Hemangioma Growth During the First 6 Months of Life

The safety and scientific validity of this study is the responsibility of the study sponsor and investigators. Listing a study does not mean it has been evaluated by the U.S. Federal Government. Read our disclaimer for details. Identifier: NCT00911781
Recruitment Status : Completed
First Posted : June 2, 2009
Last Update Posted : February 5, 2013
Mayo Clinic
Medical College of Wisconsin
Information provided by (Responsible Party):
University of California, San Francisco

Brief Summary:

One of the most important and unique characteristics of infantile hemangiomas is their dramatic growth during early infancy. Most hemangiomas are either absent at birth or barely evident as a small scratch or bruise-like area. A recent study emphasized how early hemangioma growth occurs. In this study by 3 months of age, hemangiomas had reached 80% of their final size, and by 5 months of age, 80% had already stopped growing. Unfortunately the average age when most infants are seen by specialists is often at 5 months of age or later, a time when most growth is already completed.

Researchers at the University of California, San Francisco, the Medical College of Wisconsin, and at the Mayo Clinic are interested in studying hemangioma growth at even earlier ages, before 3 months of age, which is before most patients are ever seen by dermatologists or other specialists. For this study are requesting that parents of children older than 3 months of age with hemangiomas send us a series of photographs of their child which demonstrates this early growth. Ideally the photographs would show your child (including the area of the hemangioma of course) at weekly or every other week intervals up until age least 3 to 6 months of age. This will probably not be difficult if the hemangioma is on the face but we would be interested in other body locations as well, if available.

We are using these photographs to analyze early hemangioma growth patterns, to see if there is a period of especially rapid growth, and to help determine if there is a specific time before which specialty referral should occur. We are interested in all sizes of hemangiomas, from small to large. Of greatest importance is that the photos be at frequent intervals (every 1 to 2 weeks is ideal) and of sufficient quality to be able to evaluate the appearance of the hemangioma.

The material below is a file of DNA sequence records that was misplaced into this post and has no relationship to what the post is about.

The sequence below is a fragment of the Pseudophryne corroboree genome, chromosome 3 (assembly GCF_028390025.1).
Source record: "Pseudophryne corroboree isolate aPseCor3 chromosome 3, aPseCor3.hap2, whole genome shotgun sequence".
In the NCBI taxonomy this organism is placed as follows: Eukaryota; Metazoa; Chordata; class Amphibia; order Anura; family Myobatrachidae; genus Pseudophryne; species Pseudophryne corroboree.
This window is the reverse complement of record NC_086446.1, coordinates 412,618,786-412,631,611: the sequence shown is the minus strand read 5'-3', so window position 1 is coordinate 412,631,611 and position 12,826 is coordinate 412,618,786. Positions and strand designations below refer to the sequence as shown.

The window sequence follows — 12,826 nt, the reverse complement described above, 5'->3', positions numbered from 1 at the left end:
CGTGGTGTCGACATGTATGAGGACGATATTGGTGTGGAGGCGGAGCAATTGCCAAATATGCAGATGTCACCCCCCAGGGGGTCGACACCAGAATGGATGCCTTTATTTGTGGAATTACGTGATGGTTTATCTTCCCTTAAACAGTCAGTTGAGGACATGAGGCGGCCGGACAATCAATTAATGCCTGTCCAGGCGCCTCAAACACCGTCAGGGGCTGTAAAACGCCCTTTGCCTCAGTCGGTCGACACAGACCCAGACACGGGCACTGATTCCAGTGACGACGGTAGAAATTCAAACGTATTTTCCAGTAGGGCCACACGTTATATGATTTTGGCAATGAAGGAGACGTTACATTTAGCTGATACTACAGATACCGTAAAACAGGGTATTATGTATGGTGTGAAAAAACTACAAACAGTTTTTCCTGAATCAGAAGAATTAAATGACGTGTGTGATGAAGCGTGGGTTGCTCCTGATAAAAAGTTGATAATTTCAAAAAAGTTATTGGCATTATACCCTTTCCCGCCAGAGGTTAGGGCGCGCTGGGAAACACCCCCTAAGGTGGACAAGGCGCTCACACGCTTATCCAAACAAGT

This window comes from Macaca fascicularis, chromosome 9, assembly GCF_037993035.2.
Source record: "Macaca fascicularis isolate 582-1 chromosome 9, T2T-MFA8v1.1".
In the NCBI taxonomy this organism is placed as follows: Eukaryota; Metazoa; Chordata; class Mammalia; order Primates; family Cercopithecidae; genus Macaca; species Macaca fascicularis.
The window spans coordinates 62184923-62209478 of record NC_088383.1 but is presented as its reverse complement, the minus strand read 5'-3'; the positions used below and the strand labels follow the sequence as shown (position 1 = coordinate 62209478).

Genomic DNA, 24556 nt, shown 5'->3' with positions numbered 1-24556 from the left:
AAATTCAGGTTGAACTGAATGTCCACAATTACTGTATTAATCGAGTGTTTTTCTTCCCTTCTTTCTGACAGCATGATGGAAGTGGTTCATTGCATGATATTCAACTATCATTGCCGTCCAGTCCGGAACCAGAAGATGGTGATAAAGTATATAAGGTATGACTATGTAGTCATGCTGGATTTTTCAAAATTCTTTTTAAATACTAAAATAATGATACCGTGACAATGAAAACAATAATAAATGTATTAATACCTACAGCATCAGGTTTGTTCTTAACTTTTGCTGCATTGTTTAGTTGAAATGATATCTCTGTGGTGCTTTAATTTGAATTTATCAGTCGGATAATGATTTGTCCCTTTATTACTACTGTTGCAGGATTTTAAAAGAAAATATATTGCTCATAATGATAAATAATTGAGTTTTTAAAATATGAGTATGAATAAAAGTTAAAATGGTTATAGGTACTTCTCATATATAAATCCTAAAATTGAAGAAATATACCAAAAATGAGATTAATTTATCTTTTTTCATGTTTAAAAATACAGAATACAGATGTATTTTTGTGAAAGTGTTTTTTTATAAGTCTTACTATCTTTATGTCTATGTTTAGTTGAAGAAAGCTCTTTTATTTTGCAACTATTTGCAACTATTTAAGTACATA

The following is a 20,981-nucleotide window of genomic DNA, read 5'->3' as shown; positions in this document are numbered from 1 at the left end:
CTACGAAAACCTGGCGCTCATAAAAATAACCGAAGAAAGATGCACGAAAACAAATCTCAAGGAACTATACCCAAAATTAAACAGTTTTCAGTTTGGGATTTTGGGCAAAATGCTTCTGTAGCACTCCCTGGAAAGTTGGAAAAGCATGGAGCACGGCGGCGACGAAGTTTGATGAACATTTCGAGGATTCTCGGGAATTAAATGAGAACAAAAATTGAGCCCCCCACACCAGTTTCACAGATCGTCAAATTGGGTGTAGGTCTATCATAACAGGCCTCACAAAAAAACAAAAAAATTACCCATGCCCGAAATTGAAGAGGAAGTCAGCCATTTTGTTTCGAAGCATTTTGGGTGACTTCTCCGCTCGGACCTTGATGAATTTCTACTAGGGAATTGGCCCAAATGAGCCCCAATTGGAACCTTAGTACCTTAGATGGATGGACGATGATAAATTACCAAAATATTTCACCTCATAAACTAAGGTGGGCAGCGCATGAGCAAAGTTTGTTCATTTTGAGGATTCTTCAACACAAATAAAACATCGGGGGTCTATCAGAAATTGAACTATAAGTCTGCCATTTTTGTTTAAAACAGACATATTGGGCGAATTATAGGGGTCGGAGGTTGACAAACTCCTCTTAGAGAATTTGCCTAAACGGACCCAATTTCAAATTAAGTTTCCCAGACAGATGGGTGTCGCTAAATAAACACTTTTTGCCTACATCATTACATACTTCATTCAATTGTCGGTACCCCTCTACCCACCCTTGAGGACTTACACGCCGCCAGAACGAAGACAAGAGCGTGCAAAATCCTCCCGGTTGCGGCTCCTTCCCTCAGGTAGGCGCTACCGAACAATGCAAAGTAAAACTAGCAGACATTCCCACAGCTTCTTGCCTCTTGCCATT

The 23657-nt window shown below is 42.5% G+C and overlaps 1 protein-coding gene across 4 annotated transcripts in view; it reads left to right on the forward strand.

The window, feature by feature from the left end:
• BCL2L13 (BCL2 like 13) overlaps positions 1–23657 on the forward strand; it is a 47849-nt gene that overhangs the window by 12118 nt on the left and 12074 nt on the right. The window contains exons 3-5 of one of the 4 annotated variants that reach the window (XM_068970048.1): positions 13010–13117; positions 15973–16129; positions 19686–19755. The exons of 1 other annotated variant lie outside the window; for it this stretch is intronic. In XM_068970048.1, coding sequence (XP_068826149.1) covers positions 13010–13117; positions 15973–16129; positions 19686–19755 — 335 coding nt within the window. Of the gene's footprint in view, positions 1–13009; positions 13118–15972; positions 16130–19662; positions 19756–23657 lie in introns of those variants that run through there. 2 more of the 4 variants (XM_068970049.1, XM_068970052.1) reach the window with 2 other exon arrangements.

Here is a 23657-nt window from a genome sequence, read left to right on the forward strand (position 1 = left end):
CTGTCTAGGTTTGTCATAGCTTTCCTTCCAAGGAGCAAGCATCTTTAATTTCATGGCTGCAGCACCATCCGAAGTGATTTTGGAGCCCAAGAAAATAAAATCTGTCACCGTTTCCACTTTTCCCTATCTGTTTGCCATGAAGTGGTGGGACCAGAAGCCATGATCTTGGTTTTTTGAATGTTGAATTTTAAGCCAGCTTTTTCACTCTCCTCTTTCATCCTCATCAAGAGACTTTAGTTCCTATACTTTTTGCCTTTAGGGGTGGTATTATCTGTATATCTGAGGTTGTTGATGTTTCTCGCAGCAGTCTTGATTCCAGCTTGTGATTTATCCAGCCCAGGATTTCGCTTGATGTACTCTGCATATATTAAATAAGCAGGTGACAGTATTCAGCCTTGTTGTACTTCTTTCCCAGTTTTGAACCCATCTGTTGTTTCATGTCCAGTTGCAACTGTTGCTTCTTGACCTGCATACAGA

Condition or disease Intervention/treatment
Hemangiomas of Infancy Other: No intervention

Study Type : Observational
Actual Enrollment : 36 participants
Observational Model: Cohort
Time Perspective: Retrospective
Official Title: Hemangioma Growth During the First 6 Months of Life
Study Start Date : February 2009
Actual Primary Completion Date : May 2011
Actual Study Completion Date : December 2011

Resource links provided by the National Library of Medicine

MedlinePlus related topics: Birthmarks
U.S. FDA Resources

Group/Cohort Intervention/treatment
Infants with infantile hemangiomas Other: No intervention
We are only asking for photographs from parents.

Primary Outcome Measures :
  1. hemangioma growth [ Time Frame: up to 8 weeks ]

Information from the National Library of Medicine

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Ages Eligible for Study:   3 Months to 5 Years   (Child)
Sexes Eligible for Study:   All
Accepts Healthy Volunteers:   Yes
Sampling Method:   Non-Probability Sample
Study Population
Patients are being recruited from a national hemangioma support website (NOVA)and from community clinics atthe University of California, San Francisco. We hope to reach more interested parents through registering our protocol.

Inclusion Criteria:

  • Children older than 3 months of age who have or have had a diagnosis of an infantile hemangioma. The parents of these children will be able to provide us with frequent (weekly to biweekly) photographs of the patient's hemangioma(s) during the first 3-6 months of life.
  • These hemangiomas must have a superficial component that can be seen. Parents must consent to the use of their child's photographs in this study.

Exclusion Criteria:

  • Current age less than 3 months. Patient who do not have an infantile hemangioma (as determined by the investigators). Patients whose photographs are not of sufficient quality or frequency in order to be evaluated for this study.

Information from the National Library of Medicine

To learn more about this study, you or your doctor may contact the study research staff using the contact information provided by the sponsor.

Please refer to this study by its identifier (NCT number): NCT00911781

United States, California
University of California, San Francisco
San Francisco, California, United States, 94115
United States, Minnesota
Mayo Clinic
Rochester, Minnesota, United States, 55901
Sponsors and Collaborators
University of California, San Francisco
Mayo Clinic
Medical College of Wisconsin
Principal Investigator: Ilona J Frieden, MD University of California, San Francisco

Additional Information:
Responsible Party: University of California, San Francisco Identifier: NCT00911781     History of Changes
Other Study ID Numbers: hemangioma photo study
First Posted: June 2, 2009    Key Record Dates
Last Update Posted: February 5, 2013
Last Verified: February 2013

Keywords provided by University of California, San Francisco:
Infantile hemangioma

Additional relevant MeSH terms:
Neoplasms, Vascular Tissue
Neoplasms by Histologic Type